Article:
It is usually the result of expanding GDP, growing wages, increasing investment activity and consumer spending. It also contributes to full employment levels. The concern is whether the inflation we face today is potentially going to soar, leading to stagflation or even hyperinflation. Due to a common misconception between stagflation and hyperinflation, I have to revisit the 1970s to distinguish it, as many experts and “gurus” have used the word “hyperinflation” loosely.

In the late 1970s, inflation in the United States was skyrocketing to a rate of 13% in 1979, followed by 13% again in 1980. This was attributed to President Nixon who ended the benchmark -gold in 1973. The dollar fell in the foreign exchange markets. . This pushed up import prices, exacerbating “imported inflation”.

The Fed chairman who followed tried to control inflation, but did a bad job simply because consumers and businesses started buying ahead for fear the price would continue to rise. Then Paul Volcker entered the scene. A steadfast and independent-minded Fed chairman, he drastically hiked interest rates from 8.5% in one year to a high of 20%.

He did so independently of the opposition to overcome savage inflation in the growing economy. He managed to bring inflation down to a moderate level, but the side effect was an 18-month recession. Many industries like real estate and the auto industry have been affected, falling victim to high interest rates.

However, by the time he left office, the economy recovered and ushered in 20 years of strong economy for the United States. This inadvertently helped President Ronald Reagan win the election and built a strong presidential legacy throughout his tenure. Thinking back to that time, it was when the United States experienced stagflation and the “Volcker shock”.

So those who propagate “hyperinflation”, IMHO, have not studied enough to understand the real situation. Hyperinflation is usually out of control, with the inflation rate reaching almost 50% per month. This usually only happens in times of war, unrest and great disasters.

Indeed, I agree that current inflation is unhealthy. Getting back to basics, what we are experiencing is not demand driven. In my opinion, this is mainly caused by an extremely accommodating monetary policy resulting in excess liquidity in the economy, a shortage of supply (due to the prolonged shutdown of Covid-19, the slow restart of the plant, supply chain issues) and an uneven recovery in economies globally.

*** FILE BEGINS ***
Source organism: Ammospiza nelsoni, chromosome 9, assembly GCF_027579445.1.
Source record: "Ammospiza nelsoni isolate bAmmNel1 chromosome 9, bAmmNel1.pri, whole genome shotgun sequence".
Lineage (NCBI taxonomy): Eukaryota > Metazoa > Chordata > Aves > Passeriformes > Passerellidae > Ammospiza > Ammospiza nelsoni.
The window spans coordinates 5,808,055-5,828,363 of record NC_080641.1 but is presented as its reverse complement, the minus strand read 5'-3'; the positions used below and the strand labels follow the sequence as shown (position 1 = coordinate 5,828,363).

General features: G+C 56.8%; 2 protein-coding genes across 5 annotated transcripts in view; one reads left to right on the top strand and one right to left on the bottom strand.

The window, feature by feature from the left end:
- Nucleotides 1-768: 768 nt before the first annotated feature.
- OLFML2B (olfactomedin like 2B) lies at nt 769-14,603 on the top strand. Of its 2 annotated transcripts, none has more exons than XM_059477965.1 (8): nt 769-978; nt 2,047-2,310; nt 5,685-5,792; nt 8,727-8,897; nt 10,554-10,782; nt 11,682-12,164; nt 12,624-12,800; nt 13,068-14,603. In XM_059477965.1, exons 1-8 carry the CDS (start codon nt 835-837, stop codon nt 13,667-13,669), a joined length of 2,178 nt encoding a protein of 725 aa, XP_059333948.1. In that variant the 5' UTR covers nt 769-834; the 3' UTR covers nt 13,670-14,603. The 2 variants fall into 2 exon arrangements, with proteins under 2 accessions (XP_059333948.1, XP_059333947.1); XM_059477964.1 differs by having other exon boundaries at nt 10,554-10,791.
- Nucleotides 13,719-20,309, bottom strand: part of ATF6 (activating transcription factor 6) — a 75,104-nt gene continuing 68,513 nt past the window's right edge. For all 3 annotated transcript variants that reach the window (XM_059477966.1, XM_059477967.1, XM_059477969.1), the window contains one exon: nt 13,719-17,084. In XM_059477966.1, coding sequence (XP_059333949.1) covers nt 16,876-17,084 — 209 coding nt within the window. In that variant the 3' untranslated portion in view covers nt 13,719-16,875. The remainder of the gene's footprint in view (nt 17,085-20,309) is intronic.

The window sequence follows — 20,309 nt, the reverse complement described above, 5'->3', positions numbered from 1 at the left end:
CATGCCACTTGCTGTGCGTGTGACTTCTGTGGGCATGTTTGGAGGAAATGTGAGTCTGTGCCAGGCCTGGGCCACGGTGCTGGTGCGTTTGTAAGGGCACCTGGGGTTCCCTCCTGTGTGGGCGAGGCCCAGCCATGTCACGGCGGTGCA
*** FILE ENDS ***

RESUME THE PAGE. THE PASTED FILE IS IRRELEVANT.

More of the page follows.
On August 4, 2021, Janet Yellen, former Fed Chairman and current Treasury Secretary, reiterated the view of President Joe Biden’s administration that soaring inflation reflects bottlenecks in the economy and the challenges of reopening. She believes it’s temporary and will return to normal levels in the not-so-distant future.

On September 29, 2021, current Fed Chairman Jerome Powell maintained his view that inflationary pressure will ease once the supply chain bottleneck eases and demand will return to pre-pandemic levels. Therefore, the argument between policymakers is about tightening supply versus pushing demand and whether it is a transition or a continuation.

To be honest, getting it right is never easy. Given the opportunity, policymakers should be firm in easing off the gas and allowing the economy to run on its own. Accommodating monetary policies and overly aggressive fiscal spending using the pandemic as the sole justification is not good policy.

It is simply taking the easy way out of accumulating more deficits to stimulate artificial growth. I believe that healthy consumer spending is the key to sustainable growth in the economy. As the pandemic progresses for the better, a good place to start is to let the economy return to normal on its own. Tackling interventionist economic extremists is crucial to avoiding complex economic challenges such as potential debts and defaults in the future.

Hann, is the author of Once Upon A Time In Bursa. He is a lawyer and former chief strategist of a Fortune 500 company.